Heart attack risk: The surprising drink that could improve cardiovascular health

What's the difference between a heart attack and cardiac arrest?

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Your heart is a vital organ that needs to be healthy to ensure your body is supplied with adequate oxygen and nutrients in all areas. Cardiovascular exercise and a healthy diet aren’t the only things you can do to improve your heart health – there’s one drink you can consume on a regular basis that may boost your cardiovascular health.

An unhealthy diet can lead to high cholesterol and high blood pressure, which in turn wrecks your cardiovascular health.

The NHS site stresses how important a healthy, balanced diet is for heart health.

But what should you be eating and drinking to keep your heart in check?

According to the NHS site, a balanced diet includes:

  • low levels of saturated fat (found in foods such as fatty cuts of meat, lard, cream, cakes and biscuits) – try to include healthier sources of fat, such as oily fish, nuts and seeds, and olive oil
  • low levels of salt – aim for less than six grams (one teaspoon) a day
  • low levels of sugar
  • plenty of fibre and wholegrain foods
  • plenty of fruit and vegetables – eat at least five portions of fruit and vegetables a day

The surprising drink that may improve cardiovascular health

While simply adding one ingredient to your diet won’t transform your heart health, it could help.

New research published in the Nutrition Bulletin revealed that a daily glass of 100 percent fruit juice could boost heart health, and has no adverse health effects on weight gain, type 2 diabetes risk or metabolic health.

Professor John Sievenpiper, from the Temerty Faculty of Medicine at the University of Toronto, who co-authored the review, said: “Pure fruit juice provides the same vitamins, minerals and plant bioactive found in whole fruits yet it is sometimes unfairly maligned because it contains natural fruit sugars.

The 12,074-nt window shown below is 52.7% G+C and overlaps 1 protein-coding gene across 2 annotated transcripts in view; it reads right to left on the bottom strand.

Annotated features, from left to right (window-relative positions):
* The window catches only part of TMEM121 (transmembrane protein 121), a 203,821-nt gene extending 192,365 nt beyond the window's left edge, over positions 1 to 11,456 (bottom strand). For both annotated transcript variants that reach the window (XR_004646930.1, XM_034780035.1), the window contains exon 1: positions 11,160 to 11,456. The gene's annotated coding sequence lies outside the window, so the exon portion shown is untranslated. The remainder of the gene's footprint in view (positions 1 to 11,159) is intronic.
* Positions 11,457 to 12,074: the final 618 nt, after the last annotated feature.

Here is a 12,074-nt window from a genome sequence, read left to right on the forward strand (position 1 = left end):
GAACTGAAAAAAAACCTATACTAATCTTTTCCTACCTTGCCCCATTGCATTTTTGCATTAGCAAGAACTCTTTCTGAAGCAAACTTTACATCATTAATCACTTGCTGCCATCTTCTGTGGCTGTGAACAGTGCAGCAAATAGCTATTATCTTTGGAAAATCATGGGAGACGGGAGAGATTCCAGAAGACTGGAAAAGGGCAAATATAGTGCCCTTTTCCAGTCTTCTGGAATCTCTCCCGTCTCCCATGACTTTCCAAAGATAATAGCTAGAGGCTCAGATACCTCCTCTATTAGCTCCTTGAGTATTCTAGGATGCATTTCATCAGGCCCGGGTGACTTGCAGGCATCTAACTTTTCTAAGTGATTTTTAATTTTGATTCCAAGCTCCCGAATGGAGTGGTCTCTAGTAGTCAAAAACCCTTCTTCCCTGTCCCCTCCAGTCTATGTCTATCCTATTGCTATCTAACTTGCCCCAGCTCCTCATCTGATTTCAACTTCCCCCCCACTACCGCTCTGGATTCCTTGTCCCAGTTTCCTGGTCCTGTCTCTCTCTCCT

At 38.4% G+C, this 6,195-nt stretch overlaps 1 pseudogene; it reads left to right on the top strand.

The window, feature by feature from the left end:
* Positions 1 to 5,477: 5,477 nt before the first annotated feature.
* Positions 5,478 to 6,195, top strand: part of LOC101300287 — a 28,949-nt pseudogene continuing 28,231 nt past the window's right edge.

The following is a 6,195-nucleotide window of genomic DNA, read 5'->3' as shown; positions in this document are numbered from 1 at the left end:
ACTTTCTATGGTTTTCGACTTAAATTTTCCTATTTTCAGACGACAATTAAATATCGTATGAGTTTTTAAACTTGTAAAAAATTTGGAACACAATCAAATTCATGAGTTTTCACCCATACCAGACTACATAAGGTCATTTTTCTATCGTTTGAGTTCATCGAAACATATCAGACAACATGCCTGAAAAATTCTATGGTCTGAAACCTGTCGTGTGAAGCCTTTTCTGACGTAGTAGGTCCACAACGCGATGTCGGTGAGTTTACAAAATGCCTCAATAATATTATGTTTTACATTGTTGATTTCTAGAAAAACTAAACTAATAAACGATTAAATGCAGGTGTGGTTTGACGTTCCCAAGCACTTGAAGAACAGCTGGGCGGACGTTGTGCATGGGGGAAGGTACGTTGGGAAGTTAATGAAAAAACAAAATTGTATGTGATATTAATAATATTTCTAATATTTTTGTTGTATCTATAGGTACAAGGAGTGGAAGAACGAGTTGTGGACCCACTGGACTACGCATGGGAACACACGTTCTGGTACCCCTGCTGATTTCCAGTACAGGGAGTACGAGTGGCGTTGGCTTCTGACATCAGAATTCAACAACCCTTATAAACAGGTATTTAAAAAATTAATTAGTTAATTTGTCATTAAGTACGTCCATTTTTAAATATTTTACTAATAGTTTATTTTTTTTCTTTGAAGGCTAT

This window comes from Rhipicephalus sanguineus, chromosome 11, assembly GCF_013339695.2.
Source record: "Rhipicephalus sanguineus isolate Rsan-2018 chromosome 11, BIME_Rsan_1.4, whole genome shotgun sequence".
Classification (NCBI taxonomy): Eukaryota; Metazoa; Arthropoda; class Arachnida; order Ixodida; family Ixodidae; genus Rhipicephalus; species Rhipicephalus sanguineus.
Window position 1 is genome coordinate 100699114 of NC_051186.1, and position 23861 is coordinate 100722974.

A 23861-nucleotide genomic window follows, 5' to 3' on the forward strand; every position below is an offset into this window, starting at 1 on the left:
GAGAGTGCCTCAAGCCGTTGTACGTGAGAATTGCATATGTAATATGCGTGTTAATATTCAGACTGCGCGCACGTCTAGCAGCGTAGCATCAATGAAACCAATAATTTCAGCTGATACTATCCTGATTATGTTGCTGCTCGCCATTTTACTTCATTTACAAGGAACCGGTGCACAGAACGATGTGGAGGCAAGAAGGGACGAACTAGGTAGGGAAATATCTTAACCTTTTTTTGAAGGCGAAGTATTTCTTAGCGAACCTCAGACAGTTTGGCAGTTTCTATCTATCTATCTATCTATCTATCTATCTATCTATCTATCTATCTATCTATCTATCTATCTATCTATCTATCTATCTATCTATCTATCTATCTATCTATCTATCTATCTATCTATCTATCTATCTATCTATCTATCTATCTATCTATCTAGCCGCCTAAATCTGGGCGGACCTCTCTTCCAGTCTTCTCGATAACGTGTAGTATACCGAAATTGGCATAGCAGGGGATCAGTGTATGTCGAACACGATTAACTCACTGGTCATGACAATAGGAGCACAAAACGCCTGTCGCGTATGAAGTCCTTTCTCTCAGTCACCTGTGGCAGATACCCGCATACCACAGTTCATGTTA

“Our research shows that a small daily glass doesn’t do any harm and there is a chance it could do you some good.”

Some studies from the US and Europe report a 15 to 20 percent reduction in stroke risk in regular fruit juice consumers.

Some clinical trials show that juices made from oranges, pomegranates, and cranberry significantly lower blood pressure, or improve vascular (blood vessel) function.

The professor added: “The average blood pressure changes reported by studies following regular fruit juice consumption were in a similar range to what you would expect to see after cutting salt intake by around four grams a day.

“At the same time, evidence from high-quality intervention studies refutes the link that some American observational studies have made between 100 percent fruit juice and type 2 diabetes.”

Fruit juice has a bad reputation for being full of sugar, but the trials show that as long as the juice is 100 percent natural it could be perfectly healthy.

Juice that is labelled 100 percent contains only the juice of natural fruits, with no additives, sweeteners or preservatives.

Professor Sievenpiper said: “Time and again, clinical trials show that drinking a moderate amount of fruit juice does not lead to unhealthy blood sugar or insulin levels, or to excess body weight or risk of type 2 diabetes.

“This means that people who enjoy a glass of fruit juice can be reassured that it fits into a balanced diet”.

Anyone concerned about their heart health and diet should speak to a doctor.

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